On September 14, 2012 the government announced a new FDI policy for the broadcasting sector. Under the policy, FDI up to 74% has been allowed in broadcasting infrastructure services. Previously the maximum level of FDI permitted in most infrastructure services in the sector was 49% through automatic route. There could be three reasons for the increase in FDI in the sector. First, the broadcasting sector is moving towards an addressable (digital) network. As per Telecom Regulatory Authority of India (TRAI), this upgradation could cost Rs 40,000 crore. Second, the increase in FDI was mandated because a higher FDI was allowed for telecommunication services, which too are utilised for broadcast purposes. In telecommunications 74% FDI is allowed under the approval route. Third, within the broadcasting sector, there was disparity in FDI allowed on the basis of the mode of delivery. These issues were referred to by TRAI in detail in its recommendations of 2008 and 2010. Recent history of FDI in broadcasting services In 2008 and 2010 TRAI had recommended an increase in the level of FDI permitted. A comparison of recommendations and the new policy is provided below. As noted in the table, FDI in services that relate to establishing infrastructure, like setting up transmission hubs and providing services to the customers, is now at 49% under automatic route and 74% with government approval. FDI in media houses, on the other hand, have a different level of FDI permitted. TRAI’s recommendations on the two aspects of FDI in broadcasting Digitisation of cable television network: The Cable Televisions Networks Act, 1995 was amended in 2011 to require cable television networks to be digitised. By October 31, 2012 all cable subscriptions in Delhi, Mumbai, Chennai and Kolkata are required to be digitised. The time frame for digitisation for the entire country is December 31, 2014. However, this requires investment to establish infrastructure. As per the TRAI 2010 report, there are a large number of multi-system operators (who receive broadcasting signals and transmit them further to the cable operator or on their own). As per the regulator, this has led to increased fragmentation of the industry, sub-optimal funding and poor services. Smaller cable operators do not have the resources to provide set-top boxes and enjoy economies of scale. As per news reports, the announcement of higher FDI permission would enable the TV distribution industry to meet the October 31 deadline for mandatory digitisation in the four metros. Diversity in television services: FDI in transmitting signals from India to a satellite hub for further transmission (up-linking services) has not been changed. This varies on the basis of the nature of the channel. For non-news channels, FDI up to 100% with government approval was allowed even under the previous policy. However, the FDI limit for news channels is 26% with government approval. In 2008 TRAI had recommended that this be increased to 49%. However, it reviewed its position in 2010. It argued that since FM and up-linking of news channels had the ability to influence the public, the existing FDI level of 26% was acceptable. It also relied upon the level of FDI permitted in the press, stating that parity had to be maintained between the two modes of broadcast. Under the new policy the level of FDI permitted in these sectors has not been changed.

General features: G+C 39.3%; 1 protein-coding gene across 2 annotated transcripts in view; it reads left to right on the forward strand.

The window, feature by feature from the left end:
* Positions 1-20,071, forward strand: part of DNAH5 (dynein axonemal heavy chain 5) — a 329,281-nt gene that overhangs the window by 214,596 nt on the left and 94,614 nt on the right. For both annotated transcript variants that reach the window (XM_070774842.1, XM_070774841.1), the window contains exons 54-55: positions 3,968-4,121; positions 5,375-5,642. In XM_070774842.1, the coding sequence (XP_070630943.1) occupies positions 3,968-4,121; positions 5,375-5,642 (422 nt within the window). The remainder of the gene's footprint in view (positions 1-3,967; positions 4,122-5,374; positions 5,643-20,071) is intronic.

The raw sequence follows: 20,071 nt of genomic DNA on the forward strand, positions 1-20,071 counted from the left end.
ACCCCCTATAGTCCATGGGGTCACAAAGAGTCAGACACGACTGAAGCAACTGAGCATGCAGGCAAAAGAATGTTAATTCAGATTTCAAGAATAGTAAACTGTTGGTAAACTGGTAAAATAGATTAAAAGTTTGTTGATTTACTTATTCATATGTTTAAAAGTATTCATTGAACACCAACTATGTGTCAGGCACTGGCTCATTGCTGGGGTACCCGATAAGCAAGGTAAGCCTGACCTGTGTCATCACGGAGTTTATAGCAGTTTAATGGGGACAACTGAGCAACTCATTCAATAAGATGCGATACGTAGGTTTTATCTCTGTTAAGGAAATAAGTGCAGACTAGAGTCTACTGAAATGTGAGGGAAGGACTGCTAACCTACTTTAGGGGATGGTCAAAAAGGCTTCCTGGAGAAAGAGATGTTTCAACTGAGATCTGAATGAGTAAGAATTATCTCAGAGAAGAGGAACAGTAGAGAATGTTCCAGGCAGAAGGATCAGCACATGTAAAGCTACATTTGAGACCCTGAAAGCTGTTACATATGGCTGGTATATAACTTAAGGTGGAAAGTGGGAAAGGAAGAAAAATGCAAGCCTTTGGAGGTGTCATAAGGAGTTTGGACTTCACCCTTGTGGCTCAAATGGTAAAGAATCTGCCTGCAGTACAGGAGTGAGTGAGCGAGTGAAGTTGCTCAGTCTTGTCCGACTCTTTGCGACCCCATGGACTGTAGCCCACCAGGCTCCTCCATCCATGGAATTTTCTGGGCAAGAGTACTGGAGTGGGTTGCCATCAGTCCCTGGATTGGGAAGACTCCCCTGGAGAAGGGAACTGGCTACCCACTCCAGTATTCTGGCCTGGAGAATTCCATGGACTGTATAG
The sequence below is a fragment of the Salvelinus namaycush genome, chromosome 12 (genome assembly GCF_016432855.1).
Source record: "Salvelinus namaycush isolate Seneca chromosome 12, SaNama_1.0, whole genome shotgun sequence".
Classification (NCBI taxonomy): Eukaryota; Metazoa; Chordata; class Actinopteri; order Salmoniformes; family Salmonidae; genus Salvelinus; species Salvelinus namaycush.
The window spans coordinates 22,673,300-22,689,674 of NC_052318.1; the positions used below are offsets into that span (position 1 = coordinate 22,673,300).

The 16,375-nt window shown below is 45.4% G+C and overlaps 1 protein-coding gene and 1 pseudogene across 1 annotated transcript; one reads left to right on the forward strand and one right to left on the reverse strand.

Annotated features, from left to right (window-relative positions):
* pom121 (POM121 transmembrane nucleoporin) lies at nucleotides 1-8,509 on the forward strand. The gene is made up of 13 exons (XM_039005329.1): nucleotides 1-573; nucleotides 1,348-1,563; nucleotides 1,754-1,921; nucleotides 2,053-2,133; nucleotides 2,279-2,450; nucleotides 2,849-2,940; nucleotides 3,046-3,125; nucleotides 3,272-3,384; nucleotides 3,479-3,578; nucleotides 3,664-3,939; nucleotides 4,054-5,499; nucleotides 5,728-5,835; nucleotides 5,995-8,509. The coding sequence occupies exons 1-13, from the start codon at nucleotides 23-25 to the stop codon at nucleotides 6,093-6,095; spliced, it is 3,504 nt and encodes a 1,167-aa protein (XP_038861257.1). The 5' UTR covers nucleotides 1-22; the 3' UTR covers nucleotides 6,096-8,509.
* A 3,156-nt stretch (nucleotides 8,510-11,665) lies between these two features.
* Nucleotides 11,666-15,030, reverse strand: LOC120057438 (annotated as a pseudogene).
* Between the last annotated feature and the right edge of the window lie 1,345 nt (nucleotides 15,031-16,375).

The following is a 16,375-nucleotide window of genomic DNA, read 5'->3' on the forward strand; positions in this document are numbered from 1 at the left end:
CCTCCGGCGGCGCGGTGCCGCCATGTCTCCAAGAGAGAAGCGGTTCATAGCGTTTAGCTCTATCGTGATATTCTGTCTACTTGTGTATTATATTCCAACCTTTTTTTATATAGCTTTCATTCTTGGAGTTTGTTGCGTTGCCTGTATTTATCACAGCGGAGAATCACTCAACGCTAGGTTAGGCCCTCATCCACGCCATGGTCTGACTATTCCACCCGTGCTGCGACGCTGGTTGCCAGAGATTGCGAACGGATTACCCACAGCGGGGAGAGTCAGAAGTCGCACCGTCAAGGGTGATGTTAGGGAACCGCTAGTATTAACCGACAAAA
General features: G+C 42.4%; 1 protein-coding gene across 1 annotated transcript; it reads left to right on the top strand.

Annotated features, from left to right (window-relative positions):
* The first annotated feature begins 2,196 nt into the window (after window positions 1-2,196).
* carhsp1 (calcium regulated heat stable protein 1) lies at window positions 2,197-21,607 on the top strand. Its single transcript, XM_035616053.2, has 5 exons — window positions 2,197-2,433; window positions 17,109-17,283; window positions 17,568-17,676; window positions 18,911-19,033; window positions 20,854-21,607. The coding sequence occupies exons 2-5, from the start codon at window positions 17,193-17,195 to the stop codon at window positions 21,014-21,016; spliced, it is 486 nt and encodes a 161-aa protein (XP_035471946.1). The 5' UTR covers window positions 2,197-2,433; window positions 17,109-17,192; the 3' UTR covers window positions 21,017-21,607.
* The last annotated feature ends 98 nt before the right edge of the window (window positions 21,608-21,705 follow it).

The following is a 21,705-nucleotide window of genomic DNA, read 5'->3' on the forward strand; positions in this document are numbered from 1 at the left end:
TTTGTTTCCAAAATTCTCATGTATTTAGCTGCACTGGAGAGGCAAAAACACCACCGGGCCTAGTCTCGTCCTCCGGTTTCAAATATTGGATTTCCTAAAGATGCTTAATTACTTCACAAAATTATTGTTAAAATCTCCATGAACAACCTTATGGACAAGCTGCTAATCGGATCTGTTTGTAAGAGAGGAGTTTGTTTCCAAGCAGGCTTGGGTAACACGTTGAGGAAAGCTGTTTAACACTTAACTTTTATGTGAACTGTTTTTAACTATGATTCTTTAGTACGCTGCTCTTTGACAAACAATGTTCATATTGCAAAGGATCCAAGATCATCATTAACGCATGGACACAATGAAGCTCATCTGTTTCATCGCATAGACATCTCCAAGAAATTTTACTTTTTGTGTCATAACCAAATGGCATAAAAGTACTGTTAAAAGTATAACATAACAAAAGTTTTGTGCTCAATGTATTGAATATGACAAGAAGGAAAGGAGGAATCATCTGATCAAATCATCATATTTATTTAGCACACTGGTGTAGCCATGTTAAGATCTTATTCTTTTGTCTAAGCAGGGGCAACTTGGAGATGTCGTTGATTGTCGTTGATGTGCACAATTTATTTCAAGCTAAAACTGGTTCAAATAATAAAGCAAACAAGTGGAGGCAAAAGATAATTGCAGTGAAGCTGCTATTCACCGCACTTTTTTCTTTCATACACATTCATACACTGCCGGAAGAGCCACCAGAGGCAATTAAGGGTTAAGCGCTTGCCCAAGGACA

Last week, the Assam Legislative Assembly passed the Assam Cattle Preservation Bill, 2021. The Bill seeks to regulate the slaughter and transportation of cattle and the sale of beef. It replaces the Assam Cattle Preservation Act, 1950, which only provided for restrictions on cattle slaughter. In this post, we examine the Bill and compare it with other state laws on cattle preservation. For a detailed analysis of the Bill, see here.